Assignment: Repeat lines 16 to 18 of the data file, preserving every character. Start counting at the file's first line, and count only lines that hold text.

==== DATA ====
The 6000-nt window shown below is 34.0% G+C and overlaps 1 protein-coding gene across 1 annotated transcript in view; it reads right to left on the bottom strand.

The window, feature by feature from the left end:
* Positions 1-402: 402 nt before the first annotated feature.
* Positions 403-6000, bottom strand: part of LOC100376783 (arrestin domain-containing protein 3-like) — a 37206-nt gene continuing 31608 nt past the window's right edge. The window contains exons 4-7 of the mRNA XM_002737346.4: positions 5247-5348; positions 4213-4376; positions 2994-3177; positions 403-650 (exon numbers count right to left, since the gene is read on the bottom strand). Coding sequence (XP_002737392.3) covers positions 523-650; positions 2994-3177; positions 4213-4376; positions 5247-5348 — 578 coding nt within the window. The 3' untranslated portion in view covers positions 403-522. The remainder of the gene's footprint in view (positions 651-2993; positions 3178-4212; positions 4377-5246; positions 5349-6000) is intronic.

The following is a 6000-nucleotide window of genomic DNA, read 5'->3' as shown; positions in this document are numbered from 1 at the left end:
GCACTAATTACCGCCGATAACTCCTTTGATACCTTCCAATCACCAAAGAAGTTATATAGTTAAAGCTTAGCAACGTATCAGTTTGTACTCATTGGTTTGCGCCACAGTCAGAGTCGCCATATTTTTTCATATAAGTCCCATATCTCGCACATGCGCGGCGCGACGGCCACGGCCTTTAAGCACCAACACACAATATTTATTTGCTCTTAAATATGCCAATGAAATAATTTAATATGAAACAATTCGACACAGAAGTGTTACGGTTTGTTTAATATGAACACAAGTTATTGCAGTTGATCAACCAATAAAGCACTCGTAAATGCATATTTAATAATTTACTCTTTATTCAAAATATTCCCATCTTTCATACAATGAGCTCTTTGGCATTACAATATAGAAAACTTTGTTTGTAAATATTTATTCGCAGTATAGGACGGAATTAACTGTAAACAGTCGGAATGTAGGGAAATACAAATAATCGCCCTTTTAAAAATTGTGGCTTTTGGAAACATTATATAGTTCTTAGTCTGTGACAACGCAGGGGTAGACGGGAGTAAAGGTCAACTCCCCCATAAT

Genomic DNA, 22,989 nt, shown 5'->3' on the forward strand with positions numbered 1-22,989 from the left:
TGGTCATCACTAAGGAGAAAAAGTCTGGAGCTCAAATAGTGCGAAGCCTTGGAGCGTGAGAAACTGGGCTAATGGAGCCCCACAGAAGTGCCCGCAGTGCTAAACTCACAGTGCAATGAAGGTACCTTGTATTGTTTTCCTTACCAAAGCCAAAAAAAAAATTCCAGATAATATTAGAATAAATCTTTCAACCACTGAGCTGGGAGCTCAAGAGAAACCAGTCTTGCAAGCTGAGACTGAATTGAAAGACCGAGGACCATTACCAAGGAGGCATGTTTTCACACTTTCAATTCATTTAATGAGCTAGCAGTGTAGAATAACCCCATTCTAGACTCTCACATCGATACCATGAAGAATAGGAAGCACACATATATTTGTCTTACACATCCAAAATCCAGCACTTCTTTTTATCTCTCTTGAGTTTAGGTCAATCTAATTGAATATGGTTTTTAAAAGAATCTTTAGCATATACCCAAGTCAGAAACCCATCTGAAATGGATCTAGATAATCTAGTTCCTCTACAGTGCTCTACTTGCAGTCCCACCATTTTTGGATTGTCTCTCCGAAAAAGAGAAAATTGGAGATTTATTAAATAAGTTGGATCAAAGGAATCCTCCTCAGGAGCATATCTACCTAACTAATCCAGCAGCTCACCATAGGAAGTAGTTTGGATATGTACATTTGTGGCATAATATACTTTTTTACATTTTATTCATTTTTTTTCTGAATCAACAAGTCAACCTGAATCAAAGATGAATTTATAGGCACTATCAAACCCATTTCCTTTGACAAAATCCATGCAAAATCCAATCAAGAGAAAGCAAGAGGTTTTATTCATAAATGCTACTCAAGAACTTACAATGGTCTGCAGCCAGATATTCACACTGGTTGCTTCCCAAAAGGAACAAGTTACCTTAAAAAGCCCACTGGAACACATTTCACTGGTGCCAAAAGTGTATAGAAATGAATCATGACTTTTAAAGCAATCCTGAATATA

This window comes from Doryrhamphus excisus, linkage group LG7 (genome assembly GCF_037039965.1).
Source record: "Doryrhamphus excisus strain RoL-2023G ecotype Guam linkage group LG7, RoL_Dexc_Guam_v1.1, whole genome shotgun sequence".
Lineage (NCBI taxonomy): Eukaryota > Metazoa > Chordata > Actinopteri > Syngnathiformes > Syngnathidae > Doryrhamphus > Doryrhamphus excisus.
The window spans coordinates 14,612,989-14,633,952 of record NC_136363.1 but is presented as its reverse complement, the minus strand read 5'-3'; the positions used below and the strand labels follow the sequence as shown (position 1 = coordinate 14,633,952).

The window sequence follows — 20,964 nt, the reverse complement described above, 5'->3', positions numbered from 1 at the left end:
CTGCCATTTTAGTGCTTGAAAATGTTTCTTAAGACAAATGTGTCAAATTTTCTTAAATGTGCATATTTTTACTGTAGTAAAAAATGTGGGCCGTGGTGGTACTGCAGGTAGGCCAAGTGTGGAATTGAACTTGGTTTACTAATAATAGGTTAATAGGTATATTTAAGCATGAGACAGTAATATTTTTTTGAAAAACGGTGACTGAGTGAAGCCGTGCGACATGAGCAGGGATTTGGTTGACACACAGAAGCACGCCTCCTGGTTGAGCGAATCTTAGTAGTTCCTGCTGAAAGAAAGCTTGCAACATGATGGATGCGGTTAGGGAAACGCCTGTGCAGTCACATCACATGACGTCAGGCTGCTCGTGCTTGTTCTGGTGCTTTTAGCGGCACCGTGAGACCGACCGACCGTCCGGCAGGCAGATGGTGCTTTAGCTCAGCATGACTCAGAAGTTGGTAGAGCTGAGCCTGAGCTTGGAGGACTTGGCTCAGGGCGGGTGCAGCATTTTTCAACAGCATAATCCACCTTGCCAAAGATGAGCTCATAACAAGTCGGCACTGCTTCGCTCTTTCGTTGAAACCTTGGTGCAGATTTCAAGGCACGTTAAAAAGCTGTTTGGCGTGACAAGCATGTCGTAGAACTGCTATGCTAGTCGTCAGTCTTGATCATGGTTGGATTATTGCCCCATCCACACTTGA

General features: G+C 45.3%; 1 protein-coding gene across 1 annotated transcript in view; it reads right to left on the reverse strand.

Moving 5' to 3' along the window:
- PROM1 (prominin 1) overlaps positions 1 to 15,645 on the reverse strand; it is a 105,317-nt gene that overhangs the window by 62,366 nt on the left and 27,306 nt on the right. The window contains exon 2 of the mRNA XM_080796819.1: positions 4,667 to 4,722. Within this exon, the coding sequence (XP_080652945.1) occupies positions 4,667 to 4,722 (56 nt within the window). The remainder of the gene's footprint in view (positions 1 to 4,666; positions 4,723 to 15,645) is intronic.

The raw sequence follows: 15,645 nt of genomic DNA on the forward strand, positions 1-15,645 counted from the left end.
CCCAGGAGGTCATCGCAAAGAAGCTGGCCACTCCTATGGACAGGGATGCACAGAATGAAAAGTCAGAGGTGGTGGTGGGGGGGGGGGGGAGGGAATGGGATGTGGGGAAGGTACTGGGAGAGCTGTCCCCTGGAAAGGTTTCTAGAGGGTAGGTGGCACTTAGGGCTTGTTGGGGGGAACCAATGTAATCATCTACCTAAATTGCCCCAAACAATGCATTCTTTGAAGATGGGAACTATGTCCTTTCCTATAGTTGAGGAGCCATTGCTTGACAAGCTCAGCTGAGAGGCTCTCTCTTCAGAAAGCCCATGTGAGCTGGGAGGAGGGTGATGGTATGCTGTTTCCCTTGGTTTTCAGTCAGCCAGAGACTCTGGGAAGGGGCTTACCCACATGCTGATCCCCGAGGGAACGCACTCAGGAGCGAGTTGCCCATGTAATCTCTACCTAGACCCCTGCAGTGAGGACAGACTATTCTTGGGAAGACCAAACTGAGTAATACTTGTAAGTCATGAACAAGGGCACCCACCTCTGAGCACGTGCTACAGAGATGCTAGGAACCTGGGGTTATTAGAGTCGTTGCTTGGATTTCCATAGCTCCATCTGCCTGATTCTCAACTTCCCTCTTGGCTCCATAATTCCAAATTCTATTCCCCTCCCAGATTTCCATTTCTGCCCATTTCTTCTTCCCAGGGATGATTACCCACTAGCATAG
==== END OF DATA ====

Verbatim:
Moving 5' to 3' along the window:
- PROM1 (prominin 1) overlaps positions 1 to 15,645 on the reverse strand; it is a 105,317-nt gene that overhangs the window by 62,366 nt on the left and 27,306 nt on the right. The window contains exon 2 of the mRNA XM_080796819.1: positions 4,667 to 4,722. Within this exon, the coding sequence (XP_080652945.1) occupies positions 4,667 to 4,722 (56 nt within the window). The remainder of the gene's footprint in view (positions 1 to 4,666; positions 4,723 to 15,645) is intronic.

The raw sequence follows: 15,645 nt of genomic DNA on the forward strand, positions 1-15,645 counted from the left end.